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Jeremiah 21:2

Context
21:2 “Please ask the Lord to come and help us, 1  because King Nebuchadnezzar 2  of Babylon is attacking us. Maybe the Lord will perform one of his miracles as in times past and make him stop attacking us and leave.” 3 

Jeremiah 29:25

Context
29:25 that the Lord God of Israel who rules over all 4  has a message for him. 5  Tell him, 6  ‘On your own initiative 7  you sent a letter 8  to the priest Zephaniah son of Maaseiah 9  and to all the other priests and to all the people in Jerusalem. 10  In your letter you said to Zephaniah, 11 

1 tn The verb used here is often used of seeking information through a prophet (e.g., 2 Kgs 1:16; 8:8) and hence many translate “inquire of the Lord for us.” However, it is obvious from the following that they were not seeking information but help. The word is also used for that in Pss 34:4 (34:5 HT); 77:2 (77:3 HT).

2 tn The dominant spelling of this name is actually Nebuchadrezzar which is closer to his Babylonian name Nebu kudduri uzzur. An alternate spelling which is found 6 times in the book of Jeremiah and 17 times elsewhere is Nebuchadnezzar which is the form of the name that is usually used in English versions.

sn Nebuchadnezzar was the second and greatest king of Babylon. He is known in the Bible both for his two conquests of Jerusalem in 597 b.c. (2 Kgs 24:10-17) and 587 b.c. (2 Kgs 25:1-7) and for his having built Babylon the Great (Dan 4:28-30).

3 tn Heb “Perhaps the Lord will do according to his miracles that he may go up from against us.”

sn The miracles that they may have had in mind would have included the Exodus, the conquest of Jericho, the deliverance of Jehoshaphat (2 Chr 20:1-30), etc., but predominant in their minds was probably the deliverance of Jerusalem from Sennacherib in the times of Hezekiah (Isa 37:33-38).

4 tn Heb “Yahweh of armies, the God of Israel.”

sn See study notes on 2:19 and 7:3 for the explanation of this title.

5 tn Heb “Tell Shemaiah the Nehelamite, ‘Thus says Yahweh of armies the God of Israel….” The indirect quotation is used in the translation to avoid the complexity of embedding a quotation within a quotation.

6 sn Jer 29:24-32 are concerned with Jeremiah’s interaction with a false prophet named Shemaiah. The narrative in this section is not in strict chronological order and is somewhat elliptical. It begins with a report of a message that Jeremiah appears to have delivered directly to Shemaiah and refers to a letter that Shemaiah sent to the priest Zephaniah encouraging him to reprimand Jeremiah for what Shemaiah considered treasonous words in his letter to the exiles (vv. 24-28; compare v. 28 with v. 5). However, Jeremiah is in Jerusalem and Shemaiah is in Babylon. The address must then be part of a second letter Jeremiah sent to Babylon. Following this the narrative refers to Zephaniah reading Shemaiah’s letter to Jeremiah and Jeremiah sending a further letter to the captives in Babylon (vv. 29-32). This is probably not a third letter but part of the same letter in which Jeremiah reprimands Shemaiah for sending his letter to Zephaniah (vv. 25-28; the same letter referred to in v. 29). The order of events thus is: Jeremiah sent a letter to the captives counseling them to settle down in Babylon (vv. 1-23). Shemaiah sent a letter to Zephaniah asking him to reprimand Jeremiah (vv. 26-28). After Zephaniah read that letter to Jeremiah (v. 29), Jeremiah wrote a further letter to Babylon reprimanding him (vv. 25-28, 31) and pronouncing judgment on him (v. 32). The elliptical nature of the narrative is reflected in the fact that vv. 25-27 are part of a long causal sentence which sets forth an accusation but has no corresponding main clause or announcement of judgment. This kind of construction involves a rhetorical figure (called aposiopesis) where what is begun is not finished for various rhetorical reasons. Here the sentence that is broken off is part of an announcement of judgment which is not picked up until v. 32 after a further (though related) accusation (v. 31b).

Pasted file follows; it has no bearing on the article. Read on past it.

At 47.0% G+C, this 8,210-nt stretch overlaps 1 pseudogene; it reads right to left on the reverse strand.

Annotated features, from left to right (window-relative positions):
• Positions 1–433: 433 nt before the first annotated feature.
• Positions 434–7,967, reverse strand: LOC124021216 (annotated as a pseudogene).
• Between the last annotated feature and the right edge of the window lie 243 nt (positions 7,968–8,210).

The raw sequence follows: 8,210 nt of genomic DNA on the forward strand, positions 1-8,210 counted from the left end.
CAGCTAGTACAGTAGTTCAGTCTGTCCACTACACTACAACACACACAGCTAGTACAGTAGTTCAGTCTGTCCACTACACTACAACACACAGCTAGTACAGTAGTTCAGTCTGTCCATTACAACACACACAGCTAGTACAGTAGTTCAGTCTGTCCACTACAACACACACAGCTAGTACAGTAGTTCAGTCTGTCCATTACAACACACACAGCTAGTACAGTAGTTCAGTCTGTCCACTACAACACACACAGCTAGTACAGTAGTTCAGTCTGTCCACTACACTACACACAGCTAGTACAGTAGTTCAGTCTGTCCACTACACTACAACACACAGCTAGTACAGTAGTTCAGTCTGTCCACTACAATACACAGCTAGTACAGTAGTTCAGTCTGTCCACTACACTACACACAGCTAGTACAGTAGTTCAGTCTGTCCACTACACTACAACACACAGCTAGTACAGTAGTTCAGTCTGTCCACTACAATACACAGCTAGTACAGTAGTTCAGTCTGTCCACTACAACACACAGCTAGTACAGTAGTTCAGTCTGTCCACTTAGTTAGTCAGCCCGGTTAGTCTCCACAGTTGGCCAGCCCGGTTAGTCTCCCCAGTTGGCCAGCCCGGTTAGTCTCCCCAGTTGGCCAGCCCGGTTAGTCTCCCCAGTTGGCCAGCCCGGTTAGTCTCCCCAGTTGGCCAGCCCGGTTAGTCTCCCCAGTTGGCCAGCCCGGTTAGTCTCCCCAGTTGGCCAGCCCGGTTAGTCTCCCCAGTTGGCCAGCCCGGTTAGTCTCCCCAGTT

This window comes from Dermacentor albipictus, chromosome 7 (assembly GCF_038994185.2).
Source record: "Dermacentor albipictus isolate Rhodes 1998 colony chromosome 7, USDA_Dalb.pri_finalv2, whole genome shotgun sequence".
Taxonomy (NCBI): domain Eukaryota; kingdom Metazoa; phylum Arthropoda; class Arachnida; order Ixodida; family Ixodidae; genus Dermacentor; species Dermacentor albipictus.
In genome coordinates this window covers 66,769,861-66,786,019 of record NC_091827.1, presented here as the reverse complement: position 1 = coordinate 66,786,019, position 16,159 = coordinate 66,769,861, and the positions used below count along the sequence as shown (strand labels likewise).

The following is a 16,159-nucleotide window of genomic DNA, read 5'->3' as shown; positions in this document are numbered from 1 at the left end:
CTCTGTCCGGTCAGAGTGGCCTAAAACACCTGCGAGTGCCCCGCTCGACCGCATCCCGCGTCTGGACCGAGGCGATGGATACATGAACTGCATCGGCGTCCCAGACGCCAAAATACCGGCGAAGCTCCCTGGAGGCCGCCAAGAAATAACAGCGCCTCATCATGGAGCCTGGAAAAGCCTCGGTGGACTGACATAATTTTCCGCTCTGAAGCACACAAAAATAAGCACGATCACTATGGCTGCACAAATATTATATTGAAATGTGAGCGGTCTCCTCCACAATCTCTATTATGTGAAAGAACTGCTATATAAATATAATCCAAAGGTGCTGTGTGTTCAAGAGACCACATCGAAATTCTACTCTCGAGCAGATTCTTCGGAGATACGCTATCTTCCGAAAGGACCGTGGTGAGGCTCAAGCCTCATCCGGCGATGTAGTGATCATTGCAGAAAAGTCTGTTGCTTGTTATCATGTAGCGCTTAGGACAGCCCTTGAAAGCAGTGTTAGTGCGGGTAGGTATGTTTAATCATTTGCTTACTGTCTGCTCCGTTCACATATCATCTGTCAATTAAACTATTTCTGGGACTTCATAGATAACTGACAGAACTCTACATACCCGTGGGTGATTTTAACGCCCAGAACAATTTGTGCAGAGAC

7 tn Heb “In your [own] name.” See the study note on 23:27 for the significance of this idiom.

8 tn Heb “letters.” Though GKC 397 §124.b, n. 1 denies it, this is probably a case of the plural of extension. For a similar usage see Isa 37:14 where the plural “letters” is referred to later as an “it.” Even if there were other “letters,” the focus is on the letter to Zephaniah.

9 sn According to Jer 52:24 and 2 Kgs 25:18 Zephaniah son of Maaseiah was second in command to the high priest. He was the high ranking priest who was sent along with a civic official to inquire of the Lord’s will from Jeremiah by Zedekiah on two separate occasions (Jer 21:1; 37:3).

10 map For location see Map5 B1; Map6 F3; Map7 E2; Map8 F2; Map10 B3; JP1 F4; JP2 F4; JP3 F4; JP4 F4.

11 tn The words “In your letter you said to Zephaniah” are not in the text: Heb “you sent a letter to…, saying.” The sentence has been broken up to conform better to contemporary English style and these words have been supplied in the translation to make the transition to the address to Zephaniah in vv. 26-28.



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